Colours lack saturation and definition. It was difficult to spot instances of colour bleed because of the general softness of the source elements. There were no obvious examples.
Film artefacts such as white speckles were an occasional problem, as was low level noise and a reel change marking that appears about half way into the feature. The layer change at 64:20 is placed between Acts.
In short, this transfer captures the inadequacies present in the source material. Far from being an abomination, I wish Troma would at least spend some dollars on their home video packaging. But I suppose to expect that kind of idealistic nonsense is missing the point of Troma and its philosophy. Well, if they think that a scummy video presentation somehow enhances the rarefied, low budget quality and cult appeal of their productions, then I have to disagree. As a long-time sufferer of nth-generation horror film bootlegs, I found that such treatment only cripples and damages the content. Rant over.
Stubbornly, resolutely mono, this Dolby Digital 2.0 soundtrack is the only fitting companion to the weak video transfer.
The dialogue alone is enough to betray how bad this offering is. Actor's voices distort and become brittle even at modest volumes, more a symptom of the live sound recording equipment and source material used rather than the transfer. The dialogue itself was discernable at all times, although obviously its effectiveness is hampered by the Walkman-level sound fidelity. Having heard very few tracks that distorted this much, I found that it was every bit as distracting as lines of static on VHS tapes or horrid scratches on a print. The ADR work was quite nasty in places, as expected with a low budget production.
Several noisy punk songs pepper the soundtrack. Again they find it hard to derive much power from this monaural mix. Turned up loud, the music approximates what you would get from a dubbed BASF audio cassette.
The surrounds were mute and the subwoofer finally resigned itself to joining in when I raised the volume high enough.
|Surround Channel Use|
As usual, Troma's menus are colourful and vibrant, with various animations for Scene Selections and background music nicely done in 2.0 Dolby surround.
Comments by various cast members are cut together into a five-minute piece which should have been more like 30 minutes. As with many no budget films, the production process and film makers are more interesting than the movie and characters. All too brief.
Lemmy from Motorhead, who introduces the film, gives his opinions about Tromeo and Juliet. Not surprisingly he cares little for it, giving the camera a look that makes you think he just drank some sour milk.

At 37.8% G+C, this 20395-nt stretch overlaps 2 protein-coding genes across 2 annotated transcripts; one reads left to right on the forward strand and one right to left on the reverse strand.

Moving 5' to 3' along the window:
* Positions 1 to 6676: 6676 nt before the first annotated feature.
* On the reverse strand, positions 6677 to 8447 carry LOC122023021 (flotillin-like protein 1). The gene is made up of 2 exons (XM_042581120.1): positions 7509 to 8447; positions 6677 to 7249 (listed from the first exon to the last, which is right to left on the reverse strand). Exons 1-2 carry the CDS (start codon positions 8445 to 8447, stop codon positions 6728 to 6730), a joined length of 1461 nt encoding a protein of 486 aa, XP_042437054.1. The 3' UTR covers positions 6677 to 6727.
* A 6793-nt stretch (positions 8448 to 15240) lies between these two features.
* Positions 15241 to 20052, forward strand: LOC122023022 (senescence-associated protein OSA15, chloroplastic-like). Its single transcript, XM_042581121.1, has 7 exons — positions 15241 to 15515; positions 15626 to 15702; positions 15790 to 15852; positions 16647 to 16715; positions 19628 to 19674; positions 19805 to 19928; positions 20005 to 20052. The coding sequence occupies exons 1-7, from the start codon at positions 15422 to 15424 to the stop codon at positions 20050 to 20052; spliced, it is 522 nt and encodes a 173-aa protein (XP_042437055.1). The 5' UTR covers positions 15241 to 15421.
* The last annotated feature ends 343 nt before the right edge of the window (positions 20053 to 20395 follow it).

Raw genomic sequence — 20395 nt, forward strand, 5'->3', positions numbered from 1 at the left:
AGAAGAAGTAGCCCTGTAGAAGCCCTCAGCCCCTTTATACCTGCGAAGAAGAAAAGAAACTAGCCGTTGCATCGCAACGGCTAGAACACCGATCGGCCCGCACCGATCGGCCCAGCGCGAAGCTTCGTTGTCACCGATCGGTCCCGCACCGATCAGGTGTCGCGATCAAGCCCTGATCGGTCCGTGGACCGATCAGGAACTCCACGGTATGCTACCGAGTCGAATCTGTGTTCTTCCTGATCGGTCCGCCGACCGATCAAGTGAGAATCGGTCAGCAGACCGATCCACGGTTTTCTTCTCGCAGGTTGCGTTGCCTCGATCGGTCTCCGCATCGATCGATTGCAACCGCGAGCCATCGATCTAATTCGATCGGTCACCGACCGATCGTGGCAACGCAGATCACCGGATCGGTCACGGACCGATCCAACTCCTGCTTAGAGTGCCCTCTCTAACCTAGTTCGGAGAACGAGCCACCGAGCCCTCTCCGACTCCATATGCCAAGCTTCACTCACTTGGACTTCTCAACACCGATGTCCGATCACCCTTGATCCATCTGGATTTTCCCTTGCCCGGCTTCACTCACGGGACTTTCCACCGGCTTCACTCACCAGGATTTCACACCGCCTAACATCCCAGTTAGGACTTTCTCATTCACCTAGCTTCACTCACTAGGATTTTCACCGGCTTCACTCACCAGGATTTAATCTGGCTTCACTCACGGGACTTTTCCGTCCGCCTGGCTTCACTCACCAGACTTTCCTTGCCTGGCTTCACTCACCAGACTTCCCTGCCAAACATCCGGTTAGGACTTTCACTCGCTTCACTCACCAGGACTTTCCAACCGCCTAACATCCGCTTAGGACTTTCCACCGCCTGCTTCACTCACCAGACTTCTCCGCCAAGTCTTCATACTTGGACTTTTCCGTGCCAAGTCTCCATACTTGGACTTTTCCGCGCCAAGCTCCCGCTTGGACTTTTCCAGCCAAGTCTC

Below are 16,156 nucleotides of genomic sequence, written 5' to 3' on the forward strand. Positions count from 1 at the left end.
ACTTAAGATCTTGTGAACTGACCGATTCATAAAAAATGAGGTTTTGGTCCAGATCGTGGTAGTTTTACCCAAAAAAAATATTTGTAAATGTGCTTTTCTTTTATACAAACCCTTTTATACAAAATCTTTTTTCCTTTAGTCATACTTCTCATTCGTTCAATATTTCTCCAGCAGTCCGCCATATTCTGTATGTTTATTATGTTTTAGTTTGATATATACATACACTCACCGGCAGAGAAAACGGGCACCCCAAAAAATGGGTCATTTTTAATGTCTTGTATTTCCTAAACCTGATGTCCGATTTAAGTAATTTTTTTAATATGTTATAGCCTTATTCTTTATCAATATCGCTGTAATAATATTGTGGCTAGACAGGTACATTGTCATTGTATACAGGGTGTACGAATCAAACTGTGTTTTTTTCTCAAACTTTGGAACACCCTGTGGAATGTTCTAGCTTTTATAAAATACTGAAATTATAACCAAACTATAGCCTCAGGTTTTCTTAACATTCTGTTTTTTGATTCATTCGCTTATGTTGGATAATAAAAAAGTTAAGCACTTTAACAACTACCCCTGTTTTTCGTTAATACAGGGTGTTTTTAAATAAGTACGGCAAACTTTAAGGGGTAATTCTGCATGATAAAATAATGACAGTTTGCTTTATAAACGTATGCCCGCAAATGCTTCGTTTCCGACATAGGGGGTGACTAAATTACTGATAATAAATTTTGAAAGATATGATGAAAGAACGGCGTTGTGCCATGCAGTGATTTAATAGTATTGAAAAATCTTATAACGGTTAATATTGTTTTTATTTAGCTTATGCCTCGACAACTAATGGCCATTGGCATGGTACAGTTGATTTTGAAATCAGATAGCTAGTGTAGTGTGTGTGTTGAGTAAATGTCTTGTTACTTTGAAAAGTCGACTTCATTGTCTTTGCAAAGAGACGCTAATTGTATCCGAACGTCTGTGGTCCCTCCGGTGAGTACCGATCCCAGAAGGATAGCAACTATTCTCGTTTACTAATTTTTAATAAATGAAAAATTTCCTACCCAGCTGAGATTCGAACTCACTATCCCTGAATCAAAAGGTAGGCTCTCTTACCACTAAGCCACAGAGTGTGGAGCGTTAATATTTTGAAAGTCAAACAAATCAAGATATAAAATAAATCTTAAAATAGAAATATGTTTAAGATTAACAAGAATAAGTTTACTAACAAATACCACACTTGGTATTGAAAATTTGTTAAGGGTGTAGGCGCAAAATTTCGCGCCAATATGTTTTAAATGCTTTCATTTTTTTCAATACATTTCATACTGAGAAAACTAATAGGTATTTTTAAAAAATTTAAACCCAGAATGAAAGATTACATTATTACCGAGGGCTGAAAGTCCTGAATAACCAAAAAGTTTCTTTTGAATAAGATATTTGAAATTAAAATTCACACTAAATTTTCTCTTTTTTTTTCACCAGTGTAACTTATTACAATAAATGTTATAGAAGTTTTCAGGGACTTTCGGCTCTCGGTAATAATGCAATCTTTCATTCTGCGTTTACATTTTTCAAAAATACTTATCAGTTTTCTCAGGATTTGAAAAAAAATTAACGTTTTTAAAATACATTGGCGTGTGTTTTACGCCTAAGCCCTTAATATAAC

A standard dumb Troma extra.
This video footage shows two young female performance artists running through a short routine involving fetish clothing and beds of nails. Quite distracting, in a good way.
A standard extra showing snippets from Troma's back catalogue. Fun the first time around.
Another standard dumb Troma DVD extra.
Yet another standard extra of Troma's resident stripper, but I still had to watch it. Such are the burdens of a DVD reviewer.
Trailers for Rowdy Girls, Toxic Avenger 3, and Sgt Kabukiman, which was originally banned in Australia. These are all framed at 1.33:1 with poor quality video in Dolby Digital 2.0 sound.
Deleted scenes that include the suicide ending (which I much preferred), a sexual sonnet (recited by a man to excite his girlfriend as they enjoy some sexual intercourse), footage of a jump stunt that went wrong, and something called brain food. The picture and sound quality matches the main feature: framed at 1.33:1 in Dolby Digital 2.0 mono.
A gallery of 20 photos from the movie's production.
The usual array of clips from Troma films that illustrate aspects of exploitation in the movies.
There is censorship information available for this title. Click here to read it (a new window will open). WARNING: Often these entries contain MAJOR plot spoilers.
NOTE: To view non-R4 releases, your equipment needs to be multi-zone compatible and usually also NTSC compatible.
The Region 4 version of this DVD misses out on:
The Region 1 version of this DVD misses out on:
In my opinion, an audio commentary would add much needed value to Tromeo and Juliet, and therefore the Region 1 edition comes out on top in this case. Of course, this all depends on how much you like this film itself. Amateur film-makers would surely find Kaufman's remarks informative.
The run of poorly presented DVDs from the Troma stable continues. This release features one of their most ambitious movies. Many people like Tromeo and Juliet, but to a gorehound with exploitation tastes, this tedious film fails to deliver where it needed to most. The fact that Troma put more effort into the menus, extras, and packaging of their DVDs than their video and audio transfers should be enough of a warning to anyone curious about acquiring this title. Rent first.
|DVD||Pioneer DV-737, using Component output|
|Display||Loewe Ergo (81cm). This display device is 16x9 capable.|
|Audio Decoder||Denon AVD-2000 Dolby Digital decoder.|
|Amplification||Arcam AV50 5 x 50W amplifier|
|Speakers||Front: ALR/Jordan Entry 5M, Centre: ALR/Jordan 4M, Rear: ALR/Jordan Entry 2M, Subwoofer: B&W ASW-1000 (active)|